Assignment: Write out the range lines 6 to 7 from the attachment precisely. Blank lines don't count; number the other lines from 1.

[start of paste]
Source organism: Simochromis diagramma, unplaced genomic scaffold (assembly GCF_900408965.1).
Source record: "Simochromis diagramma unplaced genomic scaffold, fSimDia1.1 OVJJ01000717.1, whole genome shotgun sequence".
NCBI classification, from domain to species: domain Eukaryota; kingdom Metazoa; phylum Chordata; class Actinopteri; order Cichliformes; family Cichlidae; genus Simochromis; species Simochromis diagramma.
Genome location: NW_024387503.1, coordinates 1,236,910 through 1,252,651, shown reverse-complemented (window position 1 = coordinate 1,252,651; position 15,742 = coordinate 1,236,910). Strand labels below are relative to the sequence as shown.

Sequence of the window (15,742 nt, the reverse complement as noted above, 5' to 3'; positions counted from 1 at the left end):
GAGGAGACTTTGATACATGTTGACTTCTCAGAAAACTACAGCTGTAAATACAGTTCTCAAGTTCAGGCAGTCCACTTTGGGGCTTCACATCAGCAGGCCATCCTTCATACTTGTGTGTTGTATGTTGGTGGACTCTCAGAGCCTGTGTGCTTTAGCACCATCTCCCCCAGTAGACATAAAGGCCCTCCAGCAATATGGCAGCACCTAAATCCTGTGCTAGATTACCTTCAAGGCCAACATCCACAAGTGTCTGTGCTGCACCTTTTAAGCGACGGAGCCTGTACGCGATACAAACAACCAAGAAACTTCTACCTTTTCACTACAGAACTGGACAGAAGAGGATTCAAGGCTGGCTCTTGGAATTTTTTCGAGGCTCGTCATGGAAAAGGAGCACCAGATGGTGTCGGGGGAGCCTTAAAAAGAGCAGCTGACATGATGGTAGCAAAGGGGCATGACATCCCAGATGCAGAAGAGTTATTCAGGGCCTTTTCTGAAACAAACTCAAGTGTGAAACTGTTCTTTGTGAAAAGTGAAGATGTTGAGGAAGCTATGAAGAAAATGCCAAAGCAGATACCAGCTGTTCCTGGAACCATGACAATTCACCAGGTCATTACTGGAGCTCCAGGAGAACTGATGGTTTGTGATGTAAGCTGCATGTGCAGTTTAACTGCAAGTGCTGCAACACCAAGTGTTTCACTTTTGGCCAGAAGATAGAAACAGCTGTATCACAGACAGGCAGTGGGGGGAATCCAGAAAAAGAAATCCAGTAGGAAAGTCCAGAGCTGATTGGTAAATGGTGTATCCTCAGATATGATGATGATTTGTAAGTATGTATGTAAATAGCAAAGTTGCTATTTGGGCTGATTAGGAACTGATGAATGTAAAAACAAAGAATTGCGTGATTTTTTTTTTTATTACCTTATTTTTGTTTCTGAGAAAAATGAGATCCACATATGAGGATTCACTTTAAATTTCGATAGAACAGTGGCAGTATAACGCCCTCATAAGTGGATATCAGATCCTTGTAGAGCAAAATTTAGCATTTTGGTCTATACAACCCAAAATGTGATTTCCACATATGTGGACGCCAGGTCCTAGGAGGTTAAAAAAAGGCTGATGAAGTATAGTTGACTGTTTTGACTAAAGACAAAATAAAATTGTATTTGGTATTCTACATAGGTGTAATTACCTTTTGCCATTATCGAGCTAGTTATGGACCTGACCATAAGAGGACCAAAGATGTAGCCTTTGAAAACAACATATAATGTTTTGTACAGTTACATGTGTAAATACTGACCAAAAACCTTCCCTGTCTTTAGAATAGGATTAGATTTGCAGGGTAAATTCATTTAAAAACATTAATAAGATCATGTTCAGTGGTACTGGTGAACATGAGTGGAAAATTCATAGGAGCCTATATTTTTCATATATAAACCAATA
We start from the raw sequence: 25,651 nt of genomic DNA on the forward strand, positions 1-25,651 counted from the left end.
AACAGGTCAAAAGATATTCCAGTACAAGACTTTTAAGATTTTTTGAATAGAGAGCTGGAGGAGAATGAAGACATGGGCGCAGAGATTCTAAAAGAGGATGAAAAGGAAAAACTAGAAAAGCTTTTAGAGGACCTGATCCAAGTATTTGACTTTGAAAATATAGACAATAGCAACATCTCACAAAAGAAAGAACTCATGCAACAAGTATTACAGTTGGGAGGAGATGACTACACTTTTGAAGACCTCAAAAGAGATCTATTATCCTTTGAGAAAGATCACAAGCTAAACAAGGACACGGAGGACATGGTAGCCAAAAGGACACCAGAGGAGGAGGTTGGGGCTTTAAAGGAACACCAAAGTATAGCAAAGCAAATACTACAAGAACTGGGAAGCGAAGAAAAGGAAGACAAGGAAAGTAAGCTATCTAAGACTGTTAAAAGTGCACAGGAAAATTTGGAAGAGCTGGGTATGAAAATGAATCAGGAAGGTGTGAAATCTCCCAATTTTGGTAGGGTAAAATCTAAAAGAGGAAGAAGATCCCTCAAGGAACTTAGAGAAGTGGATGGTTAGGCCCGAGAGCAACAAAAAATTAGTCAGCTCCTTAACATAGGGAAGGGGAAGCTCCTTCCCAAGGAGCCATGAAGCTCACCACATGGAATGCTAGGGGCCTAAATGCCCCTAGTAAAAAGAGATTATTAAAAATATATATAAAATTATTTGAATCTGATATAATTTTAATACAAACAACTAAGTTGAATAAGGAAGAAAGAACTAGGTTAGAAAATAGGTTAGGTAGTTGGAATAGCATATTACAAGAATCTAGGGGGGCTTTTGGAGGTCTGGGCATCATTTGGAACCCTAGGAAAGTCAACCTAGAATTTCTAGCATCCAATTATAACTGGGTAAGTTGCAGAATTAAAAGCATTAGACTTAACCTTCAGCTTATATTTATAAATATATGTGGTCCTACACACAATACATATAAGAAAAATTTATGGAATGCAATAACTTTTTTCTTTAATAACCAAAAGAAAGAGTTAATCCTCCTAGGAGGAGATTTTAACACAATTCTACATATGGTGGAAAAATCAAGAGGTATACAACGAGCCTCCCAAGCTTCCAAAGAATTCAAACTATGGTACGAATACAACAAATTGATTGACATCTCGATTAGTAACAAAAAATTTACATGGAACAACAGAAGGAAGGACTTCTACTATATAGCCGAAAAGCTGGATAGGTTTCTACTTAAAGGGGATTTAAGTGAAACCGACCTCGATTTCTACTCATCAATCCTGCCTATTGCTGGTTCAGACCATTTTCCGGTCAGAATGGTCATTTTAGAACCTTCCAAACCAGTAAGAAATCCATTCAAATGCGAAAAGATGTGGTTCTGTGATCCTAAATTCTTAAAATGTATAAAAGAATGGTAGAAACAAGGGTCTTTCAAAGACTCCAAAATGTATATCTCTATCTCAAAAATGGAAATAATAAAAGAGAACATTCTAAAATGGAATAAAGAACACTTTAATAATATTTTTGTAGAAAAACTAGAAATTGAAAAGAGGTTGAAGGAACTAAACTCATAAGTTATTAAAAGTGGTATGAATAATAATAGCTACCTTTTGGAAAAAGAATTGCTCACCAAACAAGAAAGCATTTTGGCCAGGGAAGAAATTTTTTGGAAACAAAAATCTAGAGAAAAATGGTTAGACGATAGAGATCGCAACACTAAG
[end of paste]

GAGGAGACTTTGATACATGTTGACTTCTCAGAAAACTACAGCTGTAAATACAGTTCTCAAGTTCAGGCAGTCCACTTTGGGGCTTCACATCAGCAGGCCATCCTTCATACTTGTGTGTTGTATGTTGGTGGACTCTCAGAGCCTGTGTGCTTTAGCACCATCTCCCCCAGTAGACATAAAGGCCCTCCAGCAATATGGCAGCACCTAAATCCTGTGCTAGATTACCTTCAAGGCCAACATCCACAAGTGTCTGTGCTGCACCTTTTAAGCGACGGAGCCTGTACGCGATACAAACAACCAAGAAACTTCTACCTTTTCACTACAGAACTGGACAGAAGAGGATTCAAGGCTGGCTCTTGGAATTTTTTCGAGGCTCGTCATGGAAAAGGAGCACCAGATGGTGTCGGGGGAGCCTTAAAAAGAGCAGCTGACATGATGGTAGCAAAGGGGCATGACATCCCAGATGCAGAAGAGTTATTCAGGGCCTTTTCTGAAACAAACTCAAGTGTGAAACTGTTCTTTGTGAAAAGTGAAGATGTTGAGGAAGCTATGAAGAAAATGCCAAAGCAGATACCAGCTGTTCCTGGAACCATGACAATTCACCAGGTCATTACTGGAGCTCCAGGAGAACTGATGGTTTGTGATGTAAGCTGCATGTGCAGTTTAACTGCAAGTGCTGCAACACCAAGTGTTTCACTTTTGGCCAGAAGATAGAAACAGCTGTATCACAGACAGGCAGTGGGGGGAATCCAGAAAAAGAAATCCAGTAGGAAAGTCCAGAGCTGATTGGTAAATGGTGTATCCTCAGATATGATGATGATTTGTAAGTATGTATGTAAATAGCAAAGTTGCTATTTGGGCTGATTAGGAACTGATGAATGTAAAAACAAAGAATTGCGTGATTTTTTTTTTTATTACCTTATTTTTGTTTCTGAGAAAAATGAGATCCACATATGAGGATTCACTTTAAATTTCGATAGAACAGTGGCAGTATAACGCCCTCATAAGTGGATATCAGATCCTTGTAGAGCAAAATTTAGCATTTTGGTCTATACAACCCAAAATGTGATTTCCACATATGTGGACGCCAGGTCCTAGGAGGTTAAAAAAAGGCTGATGAAGTATAGTTGACTGTTTTGACTAAAGACAAAATAAAATTGTATTTGGTATTCTACATAGGTGTAATTACCTTTTGCCATTATCGAGCTAGTTATGGACCTGACCATAAGAGGACCAAAGATGTAGCCTTTGAAAACAACATATAATGTTTTGTACAGTTACATGTGTAAATACTGACCAAAAACCTTCCCTGTCTTTAGAATAGGATTAGATTTGCAGGGTAAATTCATTTAAAAACATTAATAAGATCATGTTCAGTGGTACTGGTGAACATGAGTGGAAAATTCATAGGAGCCTATATTTTTCATATATAAACCAATA
We start from the raw sequence: 25,651 nt of genomic DNA on the forward strand, positions 1-25,651 counted from the left end.